See how many of these common financial mistakes you have made:

  • Racking up credit card debt. It feels like free money, but it isn't. High interest rates increase your debt, making it harder and harder to pay off. That's reverse investing! (Learn how to be smart about credit by checking out our spiffy Credit Center.)

  • Not investing soon enough. You're rarely too young or too old to invest. Kids have the most to gain from many decades of stock appreciation. But even retirees can benefit from leaving whatever money they won't need for five or 10 years in stocks. (Learn more in our Teens and Their Money area, and check out our Rule Your Retirement service, which you can try for free.) Just as an example, over the past 10 years, investors in Procter & Gamble saw their investment increase in value more than fourfold -- this would have rewarded retirees who kept a chunk of their long-term money in it. Meanwhile, long-term investors in ExxonMobil, such as the teenagers of 1971, would have increased their investment by nearly 150-fold!

  • Investing too conservatively. Any long-term investment is likely to grow most rapidly in stocks. Think about that if you're keeping all of your savings in a coffee can in your closet, or even in a savings account at the bank.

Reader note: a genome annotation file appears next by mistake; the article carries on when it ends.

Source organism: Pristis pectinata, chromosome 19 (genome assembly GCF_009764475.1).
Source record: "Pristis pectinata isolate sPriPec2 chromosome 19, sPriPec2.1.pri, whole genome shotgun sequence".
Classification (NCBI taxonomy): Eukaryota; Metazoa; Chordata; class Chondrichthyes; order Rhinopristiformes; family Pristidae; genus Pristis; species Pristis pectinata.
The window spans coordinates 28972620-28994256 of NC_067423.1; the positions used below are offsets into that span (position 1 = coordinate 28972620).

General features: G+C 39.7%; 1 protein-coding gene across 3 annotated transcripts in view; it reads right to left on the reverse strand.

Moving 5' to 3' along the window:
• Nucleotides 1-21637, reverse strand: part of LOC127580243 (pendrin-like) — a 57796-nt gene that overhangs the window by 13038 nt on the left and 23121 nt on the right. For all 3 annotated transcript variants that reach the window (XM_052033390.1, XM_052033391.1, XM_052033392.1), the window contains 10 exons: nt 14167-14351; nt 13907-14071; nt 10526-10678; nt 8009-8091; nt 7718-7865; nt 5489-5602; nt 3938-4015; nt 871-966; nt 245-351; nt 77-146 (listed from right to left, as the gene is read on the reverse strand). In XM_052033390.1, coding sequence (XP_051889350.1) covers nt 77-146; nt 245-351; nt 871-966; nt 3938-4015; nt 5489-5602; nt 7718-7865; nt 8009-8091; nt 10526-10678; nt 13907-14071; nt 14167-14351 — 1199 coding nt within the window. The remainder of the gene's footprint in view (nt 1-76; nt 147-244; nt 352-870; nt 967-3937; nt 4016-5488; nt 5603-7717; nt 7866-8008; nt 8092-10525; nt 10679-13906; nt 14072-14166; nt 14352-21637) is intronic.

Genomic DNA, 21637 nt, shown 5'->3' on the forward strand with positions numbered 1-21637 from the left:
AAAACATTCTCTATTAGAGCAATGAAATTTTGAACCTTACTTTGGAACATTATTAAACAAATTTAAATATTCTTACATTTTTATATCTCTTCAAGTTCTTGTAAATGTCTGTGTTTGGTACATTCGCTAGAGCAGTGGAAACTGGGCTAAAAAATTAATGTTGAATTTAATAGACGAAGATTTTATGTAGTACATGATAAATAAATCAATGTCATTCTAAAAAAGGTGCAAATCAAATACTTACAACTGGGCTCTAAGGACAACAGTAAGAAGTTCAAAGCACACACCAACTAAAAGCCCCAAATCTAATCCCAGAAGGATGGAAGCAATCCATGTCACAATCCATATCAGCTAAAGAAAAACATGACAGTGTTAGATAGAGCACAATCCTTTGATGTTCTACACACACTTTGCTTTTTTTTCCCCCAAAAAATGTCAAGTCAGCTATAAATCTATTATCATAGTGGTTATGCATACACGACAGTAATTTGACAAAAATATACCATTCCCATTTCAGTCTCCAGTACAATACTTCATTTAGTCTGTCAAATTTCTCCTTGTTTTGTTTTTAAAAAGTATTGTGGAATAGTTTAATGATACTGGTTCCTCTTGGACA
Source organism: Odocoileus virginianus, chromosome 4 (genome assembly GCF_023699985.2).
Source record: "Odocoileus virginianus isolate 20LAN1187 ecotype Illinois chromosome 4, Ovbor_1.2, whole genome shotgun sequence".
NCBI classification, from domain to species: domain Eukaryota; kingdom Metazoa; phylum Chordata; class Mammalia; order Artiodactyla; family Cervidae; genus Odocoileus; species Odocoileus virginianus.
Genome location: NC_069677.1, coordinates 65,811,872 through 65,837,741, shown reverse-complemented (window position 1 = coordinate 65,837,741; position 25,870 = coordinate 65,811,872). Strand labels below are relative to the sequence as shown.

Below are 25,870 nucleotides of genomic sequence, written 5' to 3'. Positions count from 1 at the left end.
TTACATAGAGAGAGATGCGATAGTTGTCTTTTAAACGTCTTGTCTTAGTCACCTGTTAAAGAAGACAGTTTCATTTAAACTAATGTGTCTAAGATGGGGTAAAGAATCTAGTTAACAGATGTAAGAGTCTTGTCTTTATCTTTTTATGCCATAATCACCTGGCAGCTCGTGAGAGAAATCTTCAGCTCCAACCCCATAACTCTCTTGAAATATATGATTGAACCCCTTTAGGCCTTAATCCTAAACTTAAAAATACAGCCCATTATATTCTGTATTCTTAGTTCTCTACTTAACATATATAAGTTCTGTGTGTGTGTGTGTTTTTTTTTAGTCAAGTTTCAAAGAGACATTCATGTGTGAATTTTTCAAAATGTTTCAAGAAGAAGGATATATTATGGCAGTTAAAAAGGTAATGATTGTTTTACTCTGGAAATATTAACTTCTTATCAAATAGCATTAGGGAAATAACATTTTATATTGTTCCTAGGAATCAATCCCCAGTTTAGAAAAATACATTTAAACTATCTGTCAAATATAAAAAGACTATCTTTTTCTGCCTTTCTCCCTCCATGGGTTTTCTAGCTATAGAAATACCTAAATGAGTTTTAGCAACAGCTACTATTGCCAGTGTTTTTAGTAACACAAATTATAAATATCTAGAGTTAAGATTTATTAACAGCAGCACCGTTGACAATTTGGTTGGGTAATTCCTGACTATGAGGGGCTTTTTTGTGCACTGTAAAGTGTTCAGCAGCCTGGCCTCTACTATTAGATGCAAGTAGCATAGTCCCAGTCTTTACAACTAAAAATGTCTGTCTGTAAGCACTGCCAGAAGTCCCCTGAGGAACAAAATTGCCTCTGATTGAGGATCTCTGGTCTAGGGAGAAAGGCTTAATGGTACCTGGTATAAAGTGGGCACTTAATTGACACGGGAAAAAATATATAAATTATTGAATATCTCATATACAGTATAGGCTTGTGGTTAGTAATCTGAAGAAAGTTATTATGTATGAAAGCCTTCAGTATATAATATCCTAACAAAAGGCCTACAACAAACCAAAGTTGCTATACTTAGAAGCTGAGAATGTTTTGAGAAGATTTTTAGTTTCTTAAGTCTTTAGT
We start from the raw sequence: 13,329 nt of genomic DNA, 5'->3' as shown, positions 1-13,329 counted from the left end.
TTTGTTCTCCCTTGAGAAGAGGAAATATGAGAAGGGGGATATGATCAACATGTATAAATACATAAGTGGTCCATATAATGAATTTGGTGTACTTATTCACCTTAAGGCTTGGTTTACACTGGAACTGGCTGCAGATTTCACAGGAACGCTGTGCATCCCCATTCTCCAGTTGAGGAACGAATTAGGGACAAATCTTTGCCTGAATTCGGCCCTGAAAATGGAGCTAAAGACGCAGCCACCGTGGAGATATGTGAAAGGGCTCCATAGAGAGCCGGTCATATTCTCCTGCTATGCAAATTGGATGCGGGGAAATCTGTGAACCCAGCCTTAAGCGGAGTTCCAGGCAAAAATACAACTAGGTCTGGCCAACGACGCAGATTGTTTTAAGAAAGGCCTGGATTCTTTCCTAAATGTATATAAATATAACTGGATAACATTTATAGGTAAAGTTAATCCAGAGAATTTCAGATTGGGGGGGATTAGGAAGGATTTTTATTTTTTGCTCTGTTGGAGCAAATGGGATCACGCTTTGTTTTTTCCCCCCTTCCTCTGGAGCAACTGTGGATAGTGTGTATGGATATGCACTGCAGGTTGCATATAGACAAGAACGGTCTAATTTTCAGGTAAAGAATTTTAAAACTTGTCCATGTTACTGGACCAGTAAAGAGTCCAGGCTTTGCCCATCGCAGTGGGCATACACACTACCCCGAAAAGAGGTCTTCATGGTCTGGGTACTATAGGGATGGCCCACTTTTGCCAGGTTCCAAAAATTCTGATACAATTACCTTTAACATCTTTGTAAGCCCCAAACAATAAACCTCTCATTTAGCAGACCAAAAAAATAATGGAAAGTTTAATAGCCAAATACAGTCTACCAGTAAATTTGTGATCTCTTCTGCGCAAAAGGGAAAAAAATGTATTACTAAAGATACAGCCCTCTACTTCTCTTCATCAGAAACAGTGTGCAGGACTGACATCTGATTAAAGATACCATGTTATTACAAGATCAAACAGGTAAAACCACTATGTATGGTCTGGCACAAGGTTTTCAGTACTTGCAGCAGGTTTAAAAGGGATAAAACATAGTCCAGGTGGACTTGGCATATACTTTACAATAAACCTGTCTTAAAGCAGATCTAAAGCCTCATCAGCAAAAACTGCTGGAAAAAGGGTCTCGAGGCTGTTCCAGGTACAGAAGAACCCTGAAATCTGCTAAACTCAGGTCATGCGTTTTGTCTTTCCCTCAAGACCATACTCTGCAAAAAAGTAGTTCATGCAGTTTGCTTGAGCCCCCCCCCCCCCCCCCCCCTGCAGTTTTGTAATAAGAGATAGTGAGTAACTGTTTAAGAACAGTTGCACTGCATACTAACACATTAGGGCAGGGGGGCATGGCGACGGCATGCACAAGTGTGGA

• Over- or under-diversifying. If all your eggs are in two or three baskets, you're exposed to too much risk. If you have too many baskets to count, then you probably aren't able to keep up with each company. Between eight and 15 stocks is a manageable number for most people, although some do well with a few more or less.

  • Focusing inordinately on a stock's price. Contrary to popular opinion, a "cheap" stock isn't a bargain. Penny stocks -- those trading for less than $5 per share -- tend to be risky and dangerous. A $150 stock can actually be a bargain, and if your funds are limited, you can always just buy a few shares. Indeed, according to some analysts, shares of Washington Post are undervalued, and they've recently been trading for around $770 apiece!

  • Investing in what you don't understand. The more familiar you are with how companies you invest in work and how well they're performing, the fewer unpleasant surprises you're likely to encounter.

  • Relying on the advice of others. It's great to learn from others, but ultimately, you should learn enough to make your own decisions. After all, you're the one who cares the most about your finances. (That said, there is a time and place for a financial advisor for most of us; learn how to find a good one.)

  • Not tracking your returns. Shrug off this duty at your own peril. You always want your investment returns to be (in the long run) beating a benchmark or market average such as the S&P 500. Otherwise, you might as well just meet the benchmark, perhaps by investing in an index fund.

Perhaps the worst mistake is never taking the time to learn about investing. You're not making that one, though, if you're reading and thinking about investing here at the Fool and elsewhere!